A new study said that runaway planets that race across space at tremendously high velocity of 30 million miles per hour, are the fastest-traveling objects in universe.
After the discovery of the first runaway star seven years ago, as it shot out of the Milky Way at the astounding speed of 1.5 million mph, astronomers started pursuing the matter. According to the journal Monthly Notices of the Royal Astronomical Society, the researchers questioned that when a star can get tossed outward at such high speed, could the same happen to planets.
Ina Harvard-Smitsonian statement, study leader Idan Ginsburg of Dartmouth College, said, "Other than subatomic particles, I don't know of anything leaving our galaxy as fast as these runaway planets."
Harvard-Smithsonian Centre for Astrophysics' Avi Loeb said, "These warp-speed planets would be some of the fastest objects in our Galaxy. If you lived on one of them, you'd be in for a wild ride from the center of galaxy to the Universe at large."
While a typical hypervelocity planet would be tossed outward at the speed of seven to 10 million mph, but even a small fraction could garner much higher speeds under ideal conditions, as much as 30 million mph. Such super-speed planets form the same way as hypervelocity stars. A double-star system usually moves in too close to the supermassive black hole at the galactic center.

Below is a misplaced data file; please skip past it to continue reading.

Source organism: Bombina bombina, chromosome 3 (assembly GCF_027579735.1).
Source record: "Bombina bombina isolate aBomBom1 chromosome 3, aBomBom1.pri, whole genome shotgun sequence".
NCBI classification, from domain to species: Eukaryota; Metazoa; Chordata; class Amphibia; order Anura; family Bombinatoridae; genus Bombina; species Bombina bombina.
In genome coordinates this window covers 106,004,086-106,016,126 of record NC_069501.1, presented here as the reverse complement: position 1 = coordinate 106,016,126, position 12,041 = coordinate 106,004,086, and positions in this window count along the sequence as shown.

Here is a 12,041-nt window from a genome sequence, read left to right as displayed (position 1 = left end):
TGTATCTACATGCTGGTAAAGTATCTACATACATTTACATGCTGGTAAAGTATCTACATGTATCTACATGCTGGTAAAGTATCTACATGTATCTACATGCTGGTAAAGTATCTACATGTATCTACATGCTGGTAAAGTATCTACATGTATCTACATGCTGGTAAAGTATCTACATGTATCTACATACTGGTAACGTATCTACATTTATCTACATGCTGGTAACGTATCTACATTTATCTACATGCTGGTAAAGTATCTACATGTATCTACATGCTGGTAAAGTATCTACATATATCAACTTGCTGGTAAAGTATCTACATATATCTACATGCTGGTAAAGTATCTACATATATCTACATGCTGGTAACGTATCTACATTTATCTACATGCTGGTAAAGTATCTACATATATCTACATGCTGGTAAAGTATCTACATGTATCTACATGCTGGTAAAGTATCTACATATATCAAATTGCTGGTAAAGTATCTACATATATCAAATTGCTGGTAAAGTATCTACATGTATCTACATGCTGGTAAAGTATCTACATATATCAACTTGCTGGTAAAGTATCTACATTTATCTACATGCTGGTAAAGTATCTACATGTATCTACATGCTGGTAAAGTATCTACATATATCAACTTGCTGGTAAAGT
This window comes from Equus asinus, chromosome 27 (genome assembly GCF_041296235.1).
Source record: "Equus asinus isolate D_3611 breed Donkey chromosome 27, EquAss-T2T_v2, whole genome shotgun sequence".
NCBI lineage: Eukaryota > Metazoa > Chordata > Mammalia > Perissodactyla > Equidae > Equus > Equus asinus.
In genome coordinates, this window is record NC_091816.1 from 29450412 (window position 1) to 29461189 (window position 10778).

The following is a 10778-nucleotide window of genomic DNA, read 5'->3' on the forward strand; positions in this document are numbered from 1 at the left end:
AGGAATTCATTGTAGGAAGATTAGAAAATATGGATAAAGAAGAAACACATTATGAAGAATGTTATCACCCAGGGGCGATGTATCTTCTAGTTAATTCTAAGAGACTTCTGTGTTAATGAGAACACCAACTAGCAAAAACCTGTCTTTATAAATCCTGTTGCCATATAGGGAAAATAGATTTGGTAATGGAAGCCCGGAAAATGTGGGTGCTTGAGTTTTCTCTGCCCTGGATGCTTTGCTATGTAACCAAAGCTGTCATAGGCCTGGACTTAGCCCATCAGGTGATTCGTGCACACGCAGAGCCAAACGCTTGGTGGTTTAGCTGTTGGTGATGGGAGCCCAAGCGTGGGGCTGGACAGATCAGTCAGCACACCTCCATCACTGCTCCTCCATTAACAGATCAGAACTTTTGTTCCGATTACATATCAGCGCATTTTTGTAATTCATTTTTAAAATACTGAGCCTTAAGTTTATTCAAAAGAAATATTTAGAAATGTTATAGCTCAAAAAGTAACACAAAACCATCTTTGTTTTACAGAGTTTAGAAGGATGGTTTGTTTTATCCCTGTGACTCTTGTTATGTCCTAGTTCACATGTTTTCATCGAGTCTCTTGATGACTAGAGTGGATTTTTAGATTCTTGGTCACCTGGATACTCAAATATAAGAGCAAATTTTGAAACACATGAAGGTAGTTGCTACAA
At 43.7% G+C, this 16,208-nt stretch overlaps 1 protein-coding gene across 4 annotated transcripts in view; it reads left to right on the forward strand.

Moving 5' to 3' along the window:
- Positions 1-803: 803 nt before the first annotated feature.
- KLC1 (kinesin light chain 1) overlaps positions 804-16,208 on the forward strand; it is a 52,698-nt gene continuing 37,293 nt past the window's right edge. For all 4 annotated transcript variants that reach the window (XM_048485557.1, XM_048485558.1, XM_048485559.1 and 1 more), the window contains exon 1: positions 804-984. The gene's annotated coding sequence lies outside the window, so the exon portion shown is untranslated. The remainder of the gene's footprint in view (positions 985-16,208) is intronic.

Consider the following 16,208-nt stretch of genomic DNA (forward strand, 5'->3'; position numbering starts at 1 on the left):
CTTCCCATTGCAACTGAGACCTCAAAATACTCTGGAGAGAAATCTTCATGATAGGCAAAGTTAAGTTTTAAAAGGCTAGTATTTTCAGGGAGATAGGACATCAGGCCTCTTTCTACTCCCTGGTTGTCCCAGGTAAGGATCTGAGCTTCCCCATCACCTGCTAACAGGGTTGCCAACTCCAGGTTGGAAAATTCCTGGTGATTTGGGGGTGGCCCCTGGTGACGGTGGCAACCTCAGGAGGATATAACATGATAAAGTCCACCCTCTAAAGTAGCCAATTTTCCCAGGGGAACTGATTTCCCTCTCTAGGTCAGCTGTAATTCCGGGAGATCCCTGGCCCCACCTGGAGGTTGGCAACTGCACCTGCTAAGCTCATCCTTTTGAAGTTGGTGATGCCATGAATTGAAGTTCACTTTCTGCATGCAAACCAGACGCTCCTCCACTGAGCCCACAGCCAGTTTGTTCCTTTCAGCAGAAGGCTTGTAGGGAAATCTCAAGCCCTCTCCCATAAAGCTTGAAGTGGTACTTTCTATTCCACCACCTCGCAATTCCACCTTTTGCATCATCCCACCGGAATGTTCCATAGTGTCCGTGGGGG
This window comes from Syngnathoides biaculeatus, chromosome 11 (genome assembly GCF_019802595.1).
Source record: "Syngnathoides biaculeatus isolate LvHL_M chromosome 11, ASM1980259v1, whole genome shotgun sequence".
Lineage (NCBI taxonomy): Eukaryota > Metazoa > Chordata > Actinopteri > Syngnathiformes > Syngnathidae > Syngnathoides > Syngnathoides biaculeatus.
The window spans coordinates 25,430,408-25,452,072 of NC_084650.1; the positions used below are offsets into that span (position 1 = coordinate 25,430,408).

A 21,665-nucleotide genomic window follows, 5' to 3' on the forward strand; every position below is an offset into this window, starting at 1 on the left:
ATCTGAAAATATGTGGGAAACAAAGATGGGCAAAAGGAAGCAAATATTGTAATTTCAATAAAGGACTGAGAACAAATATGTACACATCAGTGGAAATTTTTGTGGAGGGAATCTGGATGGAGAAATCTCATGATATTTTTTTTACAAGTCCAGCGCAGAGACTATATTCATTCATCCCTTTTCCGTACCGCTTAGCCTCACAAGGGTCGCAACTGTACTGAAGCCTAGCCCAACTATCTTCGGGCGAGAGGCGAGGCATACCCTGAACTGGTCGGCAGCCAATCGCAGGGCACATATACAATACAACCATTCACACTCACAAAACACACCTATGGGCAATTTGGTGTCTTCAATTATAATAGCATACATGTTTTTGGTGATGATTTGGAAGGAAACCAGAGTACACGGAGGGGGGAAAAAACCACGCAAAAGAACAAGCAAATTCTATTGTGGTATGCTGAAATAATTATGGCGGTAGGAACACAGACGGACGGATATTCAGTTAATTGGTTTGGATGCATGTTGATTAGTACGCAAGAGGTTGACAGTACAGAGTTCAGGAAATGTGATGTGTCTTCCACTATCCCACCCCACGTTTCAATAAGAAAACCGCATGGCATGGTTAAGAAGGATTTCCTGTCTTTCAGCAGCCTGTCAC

In the wake of strong gravitational forces, stars get pulled away from one another, as one gets sent away at high speed and the other gets captured into orbit around the black hole. Researchers of this study performed simulations of as to what would happen if each star had a planet or two orbiting close-by.
The scientists then discovered that the star that ejected outward could carry its planets along with. The second star- which is trapped in the black hole- could have its planets torn away and tossed out into interstellar space at super-fast speeds.